Metallica’s Tone, Lars and Production

So, an article surfaced on the net speaking of a man who says that while he was working as a mixing engineer on Metallica’s “…And Justice For All” album, conscious decisions were made regarding tone by Lars Ulrich.  If you wish to read it, it lives in a lot of places, but the version I read was from here ( http://www.blabbermouth.net/news/lars-ulrich-is-to-blame-for-lack-of-bass-on-metallicas-and-justice-for-all-album-mixing-engineer/ ).

There have been conspiracy theories, there have been musings, there have been rants, but one thing remains a constant – “…And Justice For All” is a solid, seminal album that shaped a generation of musicians and helped start the meteoric rise that Metallica enjoyed and, for the most part, has continued to enjoy.

Here’s the thing – I, for a long time, considered “AJFA” to be darned near close to perfect.  I noticed the drums sounded paper thin and there was no audible bass, but those were things that once I got a stereo and external EQ, was easy to take care of and I didn’t think twice about it.  Having started that road down mixing and production, however, I’ve discovered that one of the goals of a producer should be to deliver an album that doesn’t need external equalization, but will hit the listener with full-range, full-bodied music with a flat EQ.  “…Justice” just doesn’t do that, unfortunately.

The thing that I find most interesting, over the years, is how many of Metallica’s “bad” decisions come back to Lars.  I’m not sure it’s a 100% fair criticism, but I will say that his choice of drum tone on “Justice” and then “St. Anger” should be clear enough evidence to keep him away from the EQ knobs even regarding his own tone. His personality must be extremely overpowering to be able to push around producers to a point of having “this tone stinks” be countered, successfully, with “I like it, so it stays.”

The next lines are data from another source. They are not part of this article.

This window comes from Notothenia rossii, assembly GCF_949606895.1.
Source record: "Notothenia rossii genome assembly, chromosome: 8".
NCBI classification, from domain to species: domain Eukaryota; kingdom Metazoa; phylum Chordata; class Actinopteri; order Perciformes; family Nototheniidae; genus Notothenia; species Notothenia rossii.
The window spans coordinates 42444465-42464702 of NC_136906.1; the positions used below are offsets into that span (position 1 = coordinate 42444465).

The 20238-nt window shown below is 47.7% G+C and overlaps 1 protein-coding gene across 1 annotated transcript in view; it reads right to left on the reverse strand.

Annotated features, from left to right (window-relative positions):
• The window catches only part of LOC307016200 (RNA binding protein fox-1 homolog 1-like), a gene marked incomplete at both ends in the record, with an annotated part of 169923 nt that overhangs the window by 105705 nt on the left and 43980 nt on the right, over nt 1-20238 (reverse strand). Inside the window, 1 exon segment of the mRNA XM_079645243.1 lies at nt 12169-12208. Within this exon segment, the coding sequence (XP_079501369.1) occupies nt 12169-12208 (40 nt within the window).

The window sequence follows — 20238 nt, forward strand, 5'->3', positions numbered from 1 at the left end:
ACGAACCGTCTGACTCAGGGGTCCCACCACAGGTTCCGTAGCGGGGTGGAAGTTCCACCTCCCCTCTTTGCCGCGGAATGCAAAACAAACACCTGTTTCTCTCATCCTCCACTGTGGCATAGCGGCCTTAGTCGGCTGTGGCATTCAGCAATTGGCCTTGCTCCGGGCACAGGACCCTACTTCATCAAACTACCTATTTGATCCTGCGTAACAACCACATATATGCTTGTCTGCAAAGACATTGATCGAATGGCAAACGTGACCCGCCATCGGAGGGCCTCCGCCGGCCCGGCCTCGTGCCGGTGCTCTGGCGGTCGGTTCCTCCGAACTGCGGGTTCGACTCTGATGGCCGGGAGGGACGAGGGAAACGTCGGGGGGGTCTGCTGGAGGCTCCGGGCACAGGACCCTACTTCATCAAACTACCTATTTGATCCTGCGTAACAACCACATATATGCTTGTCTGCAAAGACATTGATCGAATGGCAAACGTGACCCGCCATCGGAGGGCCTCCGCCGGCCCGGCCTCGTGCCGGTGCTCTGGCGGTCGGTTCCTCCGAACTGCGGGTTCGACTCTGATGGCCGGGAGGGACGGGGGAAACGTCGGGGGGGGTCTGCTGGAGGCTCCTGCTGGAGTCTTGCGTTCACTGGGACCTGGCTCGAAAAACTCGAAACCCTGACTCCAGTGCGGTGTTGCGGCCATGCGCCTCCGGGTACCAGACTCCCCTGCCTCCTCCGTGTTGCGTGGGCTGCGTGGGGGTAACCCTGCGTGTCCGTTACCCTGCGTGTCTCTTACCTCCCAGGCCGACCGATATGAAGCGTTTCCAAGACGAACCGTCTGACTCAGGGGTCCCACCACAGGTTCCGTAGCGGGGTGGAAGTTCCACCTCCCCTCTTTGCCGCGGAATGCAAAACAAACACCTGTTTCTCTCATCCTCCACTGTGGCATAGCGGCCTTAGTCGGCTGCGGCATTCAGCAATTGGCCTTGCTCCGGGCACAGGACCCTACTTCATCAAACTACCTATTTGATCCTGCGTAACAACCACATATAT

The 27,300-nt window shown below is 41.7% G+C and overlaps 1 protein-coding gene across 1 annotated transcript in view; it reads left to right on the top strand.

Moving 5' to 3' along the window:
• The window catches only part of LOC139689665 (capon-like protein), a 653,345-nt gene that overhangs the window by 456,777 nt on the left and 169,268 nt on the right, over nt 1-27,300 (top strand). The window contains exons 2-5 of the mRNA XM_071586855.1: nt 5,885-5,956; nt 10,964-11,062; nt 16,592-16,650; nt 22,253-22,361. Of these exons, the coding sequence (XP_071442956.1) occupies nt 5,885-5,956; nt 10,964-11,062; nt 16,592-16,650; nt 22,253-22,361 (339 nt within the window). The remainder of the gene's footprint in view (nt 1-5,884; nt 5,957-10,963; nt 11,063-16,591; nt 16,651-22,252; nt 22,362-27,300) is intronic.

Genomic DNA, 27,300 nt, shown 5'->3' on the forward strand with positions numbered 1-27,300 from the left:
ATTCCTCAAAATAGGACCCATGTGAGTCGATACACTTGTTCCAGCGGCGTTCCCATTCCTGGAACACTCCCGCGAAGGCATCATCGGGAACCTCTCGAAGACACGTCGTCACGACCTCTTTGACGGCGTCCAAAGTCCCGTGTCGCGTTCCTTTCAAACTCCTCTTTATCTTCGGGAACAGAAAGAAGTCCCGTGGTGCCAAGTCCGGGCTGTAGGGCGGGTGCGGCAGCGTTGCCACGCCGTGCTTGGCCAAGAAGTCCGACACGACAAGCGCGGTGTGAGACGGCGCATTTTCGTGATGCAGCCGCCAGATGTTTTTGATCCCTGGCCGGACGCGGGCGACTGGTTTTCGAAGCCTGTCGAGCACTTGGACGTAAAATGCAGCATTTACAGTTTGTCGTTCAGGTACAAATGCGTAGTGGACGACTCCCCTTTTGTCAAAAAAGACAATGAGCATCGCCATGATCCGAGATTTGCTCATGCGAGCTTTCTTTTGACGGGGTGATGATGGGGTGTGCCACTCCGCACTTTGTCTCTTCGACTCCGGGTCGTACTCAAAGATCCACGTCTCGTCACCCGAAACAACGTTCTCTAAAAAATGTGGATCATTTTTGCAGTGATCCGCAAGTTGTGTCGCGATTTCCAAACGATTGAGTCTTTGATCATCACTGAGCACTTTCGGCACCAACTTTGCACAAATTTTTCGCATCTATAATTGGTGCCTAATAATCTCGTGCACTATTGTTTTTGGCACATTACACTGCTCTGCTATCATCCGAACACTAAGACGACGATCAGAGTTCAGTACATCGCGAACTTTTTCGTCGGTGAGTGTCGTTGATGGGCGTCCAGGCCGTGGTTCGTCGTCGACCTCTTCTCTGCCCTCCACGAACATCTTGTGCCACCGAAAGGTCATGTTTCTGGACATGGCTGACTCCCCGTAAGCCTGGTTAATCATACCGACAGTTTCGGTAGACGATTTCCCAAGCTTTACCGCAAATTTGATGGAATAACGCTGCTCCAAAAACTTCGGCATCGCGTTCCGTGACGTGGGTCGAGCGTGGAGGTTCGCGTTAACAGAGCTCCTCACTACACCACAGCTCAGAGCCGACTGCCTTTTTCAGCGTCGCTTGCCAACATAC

So, there’s your dilemma.  You’re a mixing engineer, or producer, being paid a zillion dollars  by Metallica, and you have a mix that you think sounds GOOD.  Lars, the most vocal and, arguably, the most influential in this portion of the recording process listens to it and promptly says, “no.  I don’t like it.  Go with the other one.”  The other one is the one you listened to earlier and thought was god-awful.  So, what do you do?  It would be different if you thought any discussion would end with something other than, “I’m @#$%@#$ Lars Ulrich in @#$%^&@ Metallica.”  It’s kind of hard to argue with that, really, except that I would have to take the stand I take in programming, which is “do you want it, or do you want it right?” which, of course, refers to unrealistic deadlines imposed in the software industry.  In this case, my argument would have to be “do you want it how you want it or do you want it to sound good?”

I don’t really have an answer for this because, honestly, it *does* come down to the band signing off on an album sounding the way they want it, even if the producer disagrees with the production.  I went round and round with my wife on this very topic a couple of times because I would vent in frustration about not wanting to do something specific to the album I was producing, usually involving volume, and would just get back, “it’s what the artist wants and it’s the artist’s album.”  I agree with this…to a point.

It’s kind of like the adage, “the customer is always right.”  For the record, the customer is rarely purely “right,” but more than anything needs the feeling of validation that comes with being listened to.  The same is going on, here, when an artist seems to be making requests that would be counter to what the producer thinks would sound good on the album.  I’m just not sure how I would approach the situation with Lars, you know?  I’d love to have the opportunity to work with Metallica, and help shape that seemingly elusive next album, but wonder about how it would be to work with such strong personalities on their artistic baby.  I say that because “…And Justice For All,” “St. Anger,” and “Death Magnetic” all have choices that were made on them that I find truly baffling.